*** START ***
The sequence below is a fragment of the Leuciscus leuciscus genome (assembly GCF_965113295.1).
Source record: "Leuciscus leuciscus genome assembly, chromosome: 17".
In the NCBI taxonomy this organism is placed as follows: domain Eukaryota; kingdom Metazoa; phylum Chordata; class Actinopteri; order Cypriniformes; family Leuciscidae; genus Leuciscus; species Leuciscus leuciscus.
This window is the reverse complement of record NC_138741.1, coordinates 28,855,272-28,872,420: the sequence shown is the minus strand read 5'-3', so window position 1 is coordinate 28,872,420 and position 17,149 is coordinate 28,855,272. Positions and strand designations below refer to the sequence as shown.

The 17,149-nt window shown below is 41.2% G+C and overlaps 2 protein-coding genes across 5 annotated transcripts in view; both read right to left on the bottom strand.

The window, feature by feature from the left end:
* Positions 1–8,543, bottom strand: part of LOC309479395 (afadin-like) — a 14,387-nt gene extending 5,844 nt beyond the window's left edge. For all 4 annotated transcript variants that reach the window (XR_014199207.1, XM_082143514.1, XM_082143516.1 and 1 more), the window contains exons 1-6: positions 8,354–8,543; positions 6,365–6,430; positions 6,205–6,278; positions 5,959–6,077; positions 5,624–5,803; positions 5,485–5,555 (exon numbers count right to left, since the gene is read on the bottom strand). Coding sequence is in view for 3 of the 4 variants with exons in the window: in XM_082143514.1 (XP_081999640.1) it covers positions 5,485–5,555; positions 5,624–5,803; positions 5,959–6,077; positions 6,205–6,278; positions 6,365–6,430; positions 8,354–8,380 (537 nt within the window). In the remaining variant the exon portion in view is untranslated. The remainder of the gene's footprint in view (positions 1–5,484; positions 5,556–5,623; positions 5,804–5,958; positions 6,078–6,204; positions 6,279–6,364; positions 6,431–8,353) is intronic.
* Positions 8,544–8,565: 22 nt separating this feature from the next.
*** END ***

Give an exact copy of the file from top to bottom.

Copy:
The sequence below is a fragment of the Leuciscus leuciscus genome (assembly GCF_965113295.1).
Source record: "Leuciscus leuciscus genome assembly, chromosome: 17".
In the NCBI taxonomy this organism is placed as follows: domain Eukaryota; kingdom Metazoa; phylum Chordata; class Actinopteri; order Cypriniformes; family Leuciscidae; genus Leuciscus; species Leuciscus leuciscus.
This window is the reverse complement of record NC_138741.1, coordinates 28,855,272-28,872,420: the sequence shown is the minus strand read 5'-3', so window position 1 is coordinate 28,872,420 and position 17,149 is coordinate 28,855,272. Positions and strand designations below refer to the sequence as shown.

The 17,149-nt window shown below is 41.2% G+C and overlaps 2 protein-coding genes across 5 annotated transcripts in view; both read right to left on the bottom strand.

The window, feature by feature from the left end:
* Positions 1–8,543, bottom strand: part of LOC309479395 (afadin-like) — a 14,387-nt gene extending 5,844 nt beyond the window's left edge. For all 4 annotated transcript variants that reach the window (XR_014199207.1, XM_082143514.1, XM_082143516.1 and 1 more), the window contains exons 1-6: positions 8,354–8,543; positions 6,365–6,430; positions 6,205–6,278; positions 5,959–6,077; positions 5,624–5,803; positions 5,485–5,555 (exon numbers count right to left, since the gene is read on the bottom strand). Coding sequence is in view for 3 of the 4 variants with exons in the window: in XM_082143514.1 (XP_081999640.1) it covers positions 5,485–5,555; positions 5,624–5,803; positions 5,959–6,077; positions 6,205–6,278; positions 6,365–6,430; positions 8,354–8,380 (537 nt within the window). In the remaining variant the exon portion in view is untranslated. The remainder of the gene's footprint in view (positions 1–5,484; positions 5,556–5,623; positions 5,804–5,958; positions 6,078–6,204; positions 6,279–6,364; positions 6,431–8,353) is intronic.
* Positions 8,544–8,565: 22 nt separating this feature from the next.